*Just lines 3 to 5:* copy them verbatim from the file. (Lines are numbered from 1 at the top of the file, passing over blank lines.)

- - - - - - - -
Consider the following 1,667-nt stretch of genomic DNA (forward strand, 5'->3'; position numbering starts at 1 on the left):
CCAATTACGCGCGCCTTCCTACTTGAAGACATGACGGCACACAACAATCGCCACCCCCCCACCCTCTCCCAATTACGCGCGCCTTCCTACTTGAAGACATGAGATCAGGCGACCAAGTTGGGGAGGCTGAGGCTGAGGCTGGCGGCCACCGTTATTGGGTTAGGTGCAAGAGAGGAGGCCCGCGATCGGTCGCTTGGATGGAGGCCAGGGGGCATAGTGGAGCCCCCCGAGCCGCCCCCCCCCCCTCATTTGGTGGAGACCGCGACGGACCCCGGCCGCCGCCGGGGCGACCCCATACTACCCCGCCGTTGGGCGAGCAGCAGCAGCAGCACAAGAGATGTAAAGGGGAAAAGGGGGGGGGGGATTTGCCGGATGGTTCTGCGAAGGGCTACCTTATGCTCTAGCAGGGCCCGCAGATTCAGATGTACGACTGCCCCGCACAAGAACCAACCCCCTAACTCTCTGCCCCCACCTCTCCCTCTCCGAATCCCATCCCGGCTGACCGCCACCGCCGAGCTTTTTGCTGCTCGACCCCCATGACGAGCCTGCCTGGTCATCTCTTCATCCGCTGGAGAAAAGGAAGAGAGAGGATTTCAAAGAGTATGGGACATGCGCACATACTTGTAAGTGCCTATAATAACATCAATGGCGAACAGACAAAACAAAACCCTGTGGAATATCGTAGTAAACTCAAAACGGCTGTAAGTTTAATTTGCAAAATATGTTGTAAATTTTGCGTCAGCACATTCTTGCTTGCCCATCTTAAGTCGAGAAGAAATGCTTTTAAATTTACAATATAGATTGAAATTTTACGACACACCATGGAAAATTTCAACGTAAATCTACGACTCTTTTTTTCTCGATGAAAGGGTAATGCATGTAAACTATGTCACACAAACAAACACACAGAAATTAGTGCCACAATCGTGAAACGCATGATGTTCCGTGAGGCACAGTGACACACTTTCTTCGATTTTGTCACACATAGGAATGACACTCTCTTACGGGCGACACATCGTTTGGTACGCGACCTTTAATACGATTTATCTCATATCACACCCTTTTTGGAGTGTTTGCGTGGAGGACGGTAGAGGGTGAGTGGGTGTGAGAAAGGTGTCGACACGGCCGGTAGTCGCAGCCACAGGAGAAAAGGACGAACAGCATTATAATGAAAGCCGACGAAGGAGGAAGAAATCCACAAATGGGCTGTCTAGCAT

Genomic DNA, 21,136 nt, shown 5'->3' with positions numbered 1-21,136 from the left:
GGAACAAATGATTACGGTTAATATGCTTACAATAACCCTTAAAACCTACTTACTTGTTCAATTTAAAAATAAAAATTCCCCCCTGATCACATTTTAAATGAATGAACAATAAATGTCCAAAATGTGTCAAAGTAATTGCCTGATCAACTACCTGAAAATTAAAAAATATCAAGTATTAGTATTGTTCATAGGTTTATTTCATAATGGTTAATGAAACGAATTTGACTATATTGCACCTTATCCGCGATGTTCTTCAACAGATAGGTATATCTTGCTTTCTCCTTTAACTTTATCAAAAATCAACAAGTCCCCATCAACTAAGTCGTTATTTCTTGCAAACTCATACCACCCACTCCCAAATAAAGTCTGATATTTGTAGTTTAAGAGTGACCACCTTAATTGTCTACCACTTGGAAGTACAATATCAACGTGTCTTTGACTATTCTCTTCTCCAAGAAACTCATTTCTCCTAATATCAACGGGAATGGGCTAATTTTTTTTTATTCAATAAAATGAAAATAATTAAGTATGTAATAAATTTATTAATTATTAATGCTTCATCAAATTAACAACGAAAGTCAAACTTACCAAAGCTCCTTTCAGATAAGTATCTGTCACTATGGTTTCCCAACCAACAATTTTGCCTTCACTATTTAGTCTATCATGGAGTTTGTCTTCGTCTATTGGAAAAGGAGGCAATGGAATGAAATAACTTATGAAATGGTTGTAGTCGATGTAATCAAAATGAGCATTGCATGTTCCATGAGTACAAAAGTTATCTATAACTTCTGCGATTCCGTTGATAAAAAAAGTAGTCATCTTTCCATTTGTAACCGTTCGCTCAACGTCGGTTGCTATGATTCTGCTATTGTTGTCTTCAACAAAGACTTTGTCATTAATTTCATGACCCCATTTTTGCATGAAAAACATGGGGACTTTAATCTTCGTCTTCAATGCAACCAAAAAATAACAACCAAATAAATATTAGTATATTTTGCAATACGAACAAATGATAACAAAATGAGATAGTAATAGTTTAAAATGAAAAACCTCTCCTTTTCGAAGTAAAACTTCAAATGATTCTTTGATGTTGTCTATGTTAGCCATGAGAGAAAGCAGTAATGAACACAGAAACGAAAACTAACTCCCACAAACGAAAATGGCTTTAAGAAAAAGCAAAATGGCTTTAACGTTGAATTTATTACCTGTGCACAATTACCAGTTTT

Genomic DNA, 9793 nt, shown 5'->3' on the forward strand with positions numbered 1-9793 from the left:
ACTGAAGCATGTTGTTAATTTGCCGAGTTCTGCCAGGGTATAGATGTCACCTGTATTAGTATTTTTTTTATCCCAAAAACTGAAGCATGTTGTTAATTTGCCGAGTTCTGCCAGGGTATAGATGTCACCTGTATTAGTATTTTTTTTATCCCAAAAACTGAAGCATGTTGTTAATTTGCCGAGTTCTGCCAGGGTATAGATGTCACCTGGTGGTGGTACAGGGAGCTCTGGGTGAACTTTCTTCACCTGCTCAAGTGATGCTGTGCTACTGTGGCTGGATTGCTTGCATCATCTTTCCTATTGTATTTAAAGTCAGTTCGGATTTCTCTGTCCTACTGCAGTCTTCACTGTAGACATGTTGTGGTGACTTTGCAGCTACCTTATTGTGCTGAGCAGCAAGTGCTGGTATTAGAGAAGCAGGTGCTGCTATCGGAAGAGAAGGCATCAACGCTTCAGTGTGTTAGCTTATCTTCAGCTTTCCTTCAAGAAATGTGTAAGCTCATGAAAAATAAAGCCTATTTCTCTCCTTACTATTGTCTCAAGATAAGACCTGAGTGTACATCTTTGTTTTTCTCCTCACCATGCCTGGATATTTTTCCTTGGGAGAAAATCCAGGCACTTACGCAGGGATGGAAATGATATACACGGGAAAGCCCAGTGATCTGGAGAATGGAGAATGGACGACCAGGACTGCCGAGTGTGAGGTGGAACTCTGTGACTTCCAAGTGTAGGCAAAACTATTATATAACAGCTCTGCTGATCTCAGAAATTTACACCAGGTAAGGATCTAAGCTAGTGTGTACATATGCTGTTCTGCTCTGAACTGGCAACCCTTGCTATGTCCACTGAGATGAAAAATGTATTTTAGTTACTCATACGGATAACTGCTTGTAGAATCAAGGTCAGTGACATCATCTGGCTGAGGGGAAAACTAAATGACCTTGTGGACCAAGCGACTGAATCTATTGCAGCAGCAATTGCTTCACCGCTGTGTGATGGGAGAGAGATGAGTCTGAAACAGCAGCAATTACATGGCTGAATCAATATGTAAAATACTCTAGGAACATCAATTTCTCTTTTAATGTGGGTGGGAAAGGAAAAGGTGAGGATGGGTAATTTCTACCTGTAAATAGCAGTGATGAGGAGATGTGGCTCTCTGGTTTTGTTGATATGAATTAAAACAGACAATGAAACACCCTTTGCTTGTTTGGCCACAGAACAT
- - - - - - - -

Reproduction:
Genomic DNA, 21,136 nt, shown 5'->3' with positions numbered 1-21,136 from the left:
GGAACAAATGATTACGGTTAATATGCTTACAATAACCCTTAAAACCTACTTACTTGTTCAATTTAAAAATAAAAATTCCCCCCTGATCACATTTTAAATGAATGAACAATAAATGTCCAAAATGTGTCAAAGTAATTGCCTGATCAACTACCTGAAAATTAAAAAATATCAAGTATTAGTATTGTTCATAGGTTTATTTCATAATGGTTAATGAAACGAATTTGACTATATTGCACCTTATCCGCGATGTTCTTCAACAGATAGGTATATCTTGCTTTCTCCTTTAACTTTATCAAAAATCAACAAGTCCCCATCAACTAAGTCGTTATTTCTTGCAAACTCATACCACCCACTCCCAAATAAAGTCTGATATTTGTAGTTTAAGAGTGACCACCTTAATTGTCTACCACTTGGAAGTACAATATCAACGTGTCTTTGACTATTCTCTTCTCCAAGAAACTCATTTCTCCTAATATCAACGGGAATGGGCTAATTTTTTTTTATTCAATAAAATGAAAATAATTAAGTATGTAATAAATTTATTAATTATTAATGCTTCATCAAATTAACAACGAAAGTCAAACTTACCAAAGCTCCTTTCAGATAAGTATCTGTCACTATGGTTTCCCAACCAACAATTTTGCCTTCACTATTTAGTCTATCATGGAGTTTGTCTTCGTCTATTGGAAAAGGAGGCAATGGAATGAAATAACTTATGAAATGGTTGTAGTCGATGTAATCAAAATGAGCATTGCATGTTCCATGAGTACAAAAGTTATCTATAACTTCTGCGATTCCGTTGATAAAAAAAGTAGTCATCTTTCCATTTGTAACCGTTCGCTCAACGTCGGTTGCTATGATTCTGCTATTGTTGTCTTCAACAAAGACTTTGTCATTAATTTCATGACCCCATTTTTGCATGAAAAACATGGGGACTTTAATCTTCGTCTTCAATGCAACCAAAAAATAACAACCAAATAAATATTAGTATATTTTGCAATACGAACAAATGATAACAAAATGAGATAGTAATAGTTTAAAATGAAAAACCTCTCCTTTTCGAAGTAAAACTTCAAATGATTCTTTGATGTTGTCTATGTTAGCCATGAGAGAAAGCAGTAATGAACACAGAAACGAAAACTAACTCCCACAAACGAAAATGGCTTTAAGAAAAAGCAAAATGGCTTTAACGTTGAATTTATTACCTGTGCACAATTACCAGTTTT

Genomic DNA, 9793 nt, shown 5'->3' on the forward strand with positions numbered 1-9793 from the left: